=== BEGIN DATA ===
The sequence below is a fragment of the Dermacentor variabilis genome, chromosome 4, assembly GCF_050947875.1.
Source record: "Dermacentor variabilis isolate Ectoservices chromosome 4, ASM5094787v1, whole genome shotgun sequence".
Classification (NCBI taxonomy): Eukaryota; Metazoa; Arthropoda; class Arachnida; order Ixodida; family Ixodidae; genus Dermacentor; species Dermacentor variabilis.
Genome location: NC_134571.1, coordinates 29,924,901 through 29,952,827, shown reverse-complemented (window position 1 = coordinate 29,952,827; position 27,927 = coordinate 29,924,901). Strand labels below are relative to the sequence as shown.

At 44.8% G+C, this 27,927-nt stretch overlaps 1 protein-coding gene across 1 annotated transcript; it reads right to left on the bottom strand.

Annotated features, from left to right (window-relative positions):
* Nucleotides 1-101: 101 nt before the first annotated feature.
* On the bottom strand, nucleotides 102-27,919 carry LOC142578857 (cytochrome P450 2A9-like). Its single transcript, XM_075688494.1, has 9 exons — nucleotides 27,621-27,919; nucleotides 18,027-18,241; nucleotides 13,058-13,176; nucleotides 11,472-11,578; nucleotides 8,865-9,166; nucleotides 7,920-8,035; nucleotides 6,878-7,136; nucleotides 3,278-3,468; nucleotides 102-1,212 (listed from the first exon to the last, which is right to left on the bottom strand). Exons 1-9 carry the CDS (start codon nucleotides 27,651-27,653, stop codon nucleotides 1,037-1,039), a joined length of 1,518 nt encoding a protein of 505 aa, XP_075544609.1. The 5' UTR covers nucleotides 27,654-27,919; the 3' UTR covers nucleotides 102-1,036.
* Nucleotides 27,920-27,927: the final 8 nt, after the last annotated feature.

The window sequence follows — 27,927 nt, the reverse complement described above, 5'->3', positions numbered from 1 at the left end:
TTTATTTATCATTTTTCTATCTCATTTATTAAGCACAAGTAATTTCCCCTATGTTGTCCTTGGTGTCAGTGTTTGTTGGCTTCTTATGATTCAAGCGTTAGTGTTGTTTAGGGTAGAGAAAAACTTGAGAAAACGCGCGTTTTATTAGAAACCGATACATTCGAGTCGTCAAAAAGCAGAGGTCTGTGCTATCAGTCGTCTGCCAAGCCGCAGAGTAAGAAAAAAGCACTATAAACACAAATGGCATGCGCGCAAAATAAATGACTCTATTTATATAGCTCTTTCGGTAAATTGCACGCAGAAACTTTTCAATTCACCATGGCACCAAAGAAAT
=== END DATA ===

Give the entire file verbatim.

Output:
The sequence below is a fragment of the Dermacentor variabilis genome, chromosome 4, assembly GCF_050947875.1.
Source record: "Dermacentor variabilis isolate Ectoservices chromosome 4, ASM5094787v1, whole genome shotgun sequence".
Classification (NCBI taxonomy): Eukaryota; Metazoa; Arthropoda; class Arachnida; order Ixodida; family Ixodidae; genus Dermacentor; species Dermacentor variabilis.
Genome location: NC_134571.1, coordinates 29,924,901 through 29,952,827, shown reverse-complemented (window position 1 = coordinate 29,952,827; position 27,927 = coordinate 29,924,901). Strand labels below are relative to the sequence as shown.

At 44.8% G+C, this 27,927-nt stretch overlaps 1 protein-coding gene across 1 annotated transcript; it reads right to left on the bottom strand.

Annotated features, from left to right (window-relative positions):
* Nucleotides 1-101: 101 nt before the first annotated feature.
* On the bottom strand, nucleotides 102-27,919 carry LOC142578857 (cytochrome P450 2A9-like). Its single transcript, XM_075688494.1, has 9 exons — nucleotides 27,621-27,919; nucleotides 18,027-18,241; nucleotides 13,058-13,176; nucleotides 11,472-11,578; nucleotides 8,865-9,166; nucleotides 7,920-8,035; nucleotides 6,878-7,136; nucleotides 3,278-3,468; nucleotides 102-1,212 (listed from the first exon to the last, which is right to left on the bottom strand). Exons 1-9 carry the CDS (start codon nucleotides 27,651-27,653, stop codon nucleotides 1,037-1,039), a joined length of 1,518 nt encoding a protein of 505 aa, XP_075544609.1. The 5' UTR covers nucleotides 27,654-27,919; the 3' UTR covers nucleotides 102-1,036.
* Nucleotides 27,920-27,927: the final 8 nt, after the last annotated feature.

The window sequence follows — 27,927 nt, the reverse complement described above, 5'->3', positions numbered from 1 at the left end:
TTTATTTATCATTTTTCTATCTCATTTATTAAGCACAAGTAATTTCCCCTATGTTGTCCTTGGTGTCAGTGTTTGTTGGCTTCTTATGATTCAAGCGTTAGTGTTGTTTAGGGTAGAGAAAAACTTGAGAAAACGCGCGTTTTATTAGAAACCGATACATTCGAGTCGTCAAAAAGCAGAGGTCTGTGCTATCAGTCGTCTGCCAAGCCGCAGAGTAAGAAAAAAGCACTATAAACACAAATGGCATGCGCGCAAAATAAATGACTCTATTTATATAGCTCTTTCGGTAAATTGCACGCAGAAACTTTTCAATTCACCATGGCACCAAAGAAAT